Extending Forklift Lifespan

There’s no question your investment into your forklift fleet is a substantial commitment.  Why, then, wouldn’t you want to ensure your forklift lives a good, long life?

Of course you would- and here’s how you can make sure that happens.

You already know that your forklift can take a beating, carry a heavy load (literally and figuratively) and be the workhorse you need it to be in your facility.  That doesn’t mean it doesn’t like a little TLC.

If not properly maintained and cared for, your forklift’s life can be shortened, and that costs you money and time.

Take the time to set a comprehensive short and long-term maintenance plan. Pay more attention to your fleet during heavy use periods. Compare last year’s usage patterns to current hours and see if you’re asking too much of your fleet and need to augment with more units.

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Using Safety Tape in Your Warehouse

We talk a lot about safety in your facility, and one of the tools you can use to help keep your warehouse as safe as it can be is multiple colors of floor tape, to mark off areas and keep your people, your equipment, and your materials far from harm.

Here are some suggestions you can start using today to make your facility safer:

Use different colors of floor tape to delineate separate areas in your warehouse to make it as functional as possible. Mark off Shipping, receiving, machining, storage and inspection areas with different colors so there is no question which function each area performs.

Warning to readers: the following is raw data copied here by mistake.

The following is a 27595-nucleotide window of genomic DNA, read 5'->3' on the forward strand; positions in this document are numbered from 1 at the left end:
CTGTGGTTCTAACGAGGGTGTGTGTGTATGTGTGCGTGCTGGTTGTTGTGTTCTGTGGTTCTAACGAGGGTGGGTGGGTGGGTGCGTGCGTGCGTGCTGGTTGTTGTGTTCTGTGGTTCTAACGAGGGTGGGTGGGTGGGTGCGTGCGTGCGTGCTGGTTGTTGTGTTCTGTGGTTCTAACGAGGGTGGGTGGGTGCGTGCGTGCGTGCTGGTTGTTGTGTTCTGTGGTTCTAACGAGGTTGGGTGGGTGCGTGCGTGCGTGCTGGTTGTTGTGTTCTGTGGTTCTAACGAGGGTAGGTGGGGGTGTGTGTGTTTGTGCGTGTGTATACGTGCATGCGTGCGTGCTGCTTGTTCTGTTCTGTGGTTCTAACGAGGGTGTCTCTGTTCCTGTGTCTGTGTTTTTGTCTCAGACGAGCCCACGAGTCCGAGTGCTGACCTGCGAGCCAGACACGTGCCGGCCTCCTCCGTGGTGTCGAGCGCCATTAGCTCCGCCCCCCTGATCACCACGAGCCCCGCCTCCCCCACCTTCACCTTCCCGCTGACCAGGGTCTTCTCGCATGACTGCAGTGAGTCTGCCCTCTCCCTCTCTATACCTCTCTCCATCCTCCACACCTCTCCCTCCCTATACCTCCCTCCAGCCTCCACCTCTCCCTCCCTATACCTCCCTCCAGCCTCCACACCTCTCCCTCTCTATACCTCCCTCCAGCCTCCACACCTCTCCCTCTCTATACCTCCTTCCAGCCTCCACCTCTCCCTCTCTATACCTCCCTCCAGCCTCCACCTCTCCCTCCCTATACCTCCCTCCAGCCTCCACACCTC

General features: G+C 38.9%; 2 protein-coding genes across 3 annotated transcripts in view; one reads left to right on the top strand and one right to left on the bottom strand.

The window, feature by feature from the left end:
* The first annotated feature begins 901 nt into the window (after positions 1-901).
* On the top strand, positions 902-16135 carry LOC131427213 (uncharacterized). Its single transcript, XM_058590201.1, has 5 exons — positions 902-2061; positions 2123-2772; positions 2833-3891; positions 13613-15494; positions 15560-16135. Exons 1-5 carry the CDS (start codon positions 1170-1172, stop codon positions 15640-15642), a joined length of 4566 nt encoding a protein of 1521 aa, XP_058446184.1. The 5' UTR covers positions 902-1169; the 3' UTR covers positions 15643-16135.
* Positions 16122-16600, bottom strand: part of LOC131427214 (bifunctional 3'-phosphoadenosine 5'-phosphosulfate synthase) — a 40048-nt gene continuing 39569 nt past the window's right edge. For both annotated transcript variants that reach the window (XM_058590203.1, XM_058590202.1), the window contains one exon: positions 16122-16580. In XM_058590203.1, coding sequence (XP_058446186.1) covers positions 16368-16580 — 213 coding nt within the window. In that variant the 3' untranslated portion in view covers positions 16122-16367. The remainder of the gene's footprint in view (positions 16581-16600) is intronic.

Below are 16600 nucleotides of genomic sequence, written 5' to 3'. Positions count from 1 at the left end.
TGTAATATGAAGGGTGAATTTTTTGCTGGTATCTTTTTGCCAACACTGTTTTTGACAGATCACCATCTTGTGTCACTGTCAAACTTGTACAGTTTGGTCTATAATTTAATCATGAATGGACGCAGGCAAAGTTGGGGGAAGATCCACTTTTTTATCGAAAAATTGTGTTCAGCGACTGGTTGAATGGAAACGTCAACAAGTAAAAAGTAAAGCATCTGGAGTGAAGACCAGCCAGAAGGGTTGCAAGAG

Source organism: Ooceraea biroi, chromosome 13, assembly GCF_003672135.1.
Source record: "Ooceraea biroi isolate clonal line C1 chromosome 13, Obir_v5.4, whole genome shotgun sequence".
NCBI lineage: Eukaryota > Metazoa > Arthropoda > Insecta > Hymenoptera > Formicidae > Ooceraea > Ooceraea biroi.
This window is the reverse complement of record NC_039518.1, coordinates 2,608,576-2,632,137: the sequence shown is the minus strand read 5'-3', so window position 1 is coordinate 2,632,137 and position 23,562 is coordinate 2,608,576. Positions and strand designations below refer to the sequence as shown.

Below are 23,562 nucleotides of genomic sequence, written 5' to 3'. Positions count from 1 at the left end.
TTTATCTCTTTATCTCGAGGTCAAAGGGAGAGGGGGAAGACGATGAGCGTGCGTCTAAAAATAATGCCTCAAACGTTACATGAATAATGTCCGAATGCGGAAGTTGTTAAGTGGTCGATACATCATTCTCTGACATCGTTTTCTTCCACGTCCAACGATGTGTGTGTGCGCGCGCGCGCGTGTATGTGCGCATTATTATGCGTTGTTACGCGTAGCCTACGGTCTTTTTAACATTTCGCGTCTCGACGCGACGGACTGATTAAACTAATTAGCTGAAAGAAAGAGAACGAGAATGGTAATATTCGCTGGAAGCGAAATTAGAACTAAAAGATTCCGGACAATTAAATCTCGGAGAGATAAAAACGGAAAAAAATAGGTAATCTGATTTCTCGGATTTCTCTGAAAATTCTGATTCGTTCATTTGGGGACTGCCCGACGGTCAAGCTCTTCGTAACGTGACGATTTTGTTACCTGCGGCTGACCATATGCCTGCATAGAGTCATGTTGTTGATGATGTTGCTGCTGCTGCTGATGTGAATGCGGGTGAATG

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Aerial Platform Inspections

Like any piece of heavy equipment, there are rules and regulations that affect the operation and maintenance of aerial work platforms as well.

The regulations set forth by the American National Standards Institute require an annual inspection of your platform every year. The inspection must be performed by a qualified technician who has been specifically trained on that exact unit.  The platform must be taken out of service until such time as it is certified safe to operate.

Annual inspections must include the following platform components:

  1. Drive, lift and emergency controls
  2. Safety accessories, horn, parking brake
  3. Batteries and charger
  4. Limiting switches
  5. Chains, hoses and belts
  6. Lubrication
  7. Structural components
  8. Warning and control markings
  9. Emergency lowering controls

In this inspection, the technician is looking for overall operation and safety of the unit itself. He/she is checking for worn and compromised belts and hoses.

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Choosing Pallets

Pallets. They’re all the same, right?

Sort of.

Developed in the early 1920’s to aid in the moving of large materials, the invention of the pallet is considered one of the most important developments in the global economy, so much more than the seemingly cobbled together series of planks found under more important stuff.

An article in a 1931 rail magazine emphasized the importance of the pallet by spelling out the advantage. According to the article, a boxcar loaded with 13,000 cases of unpalleted goods used to take three days.

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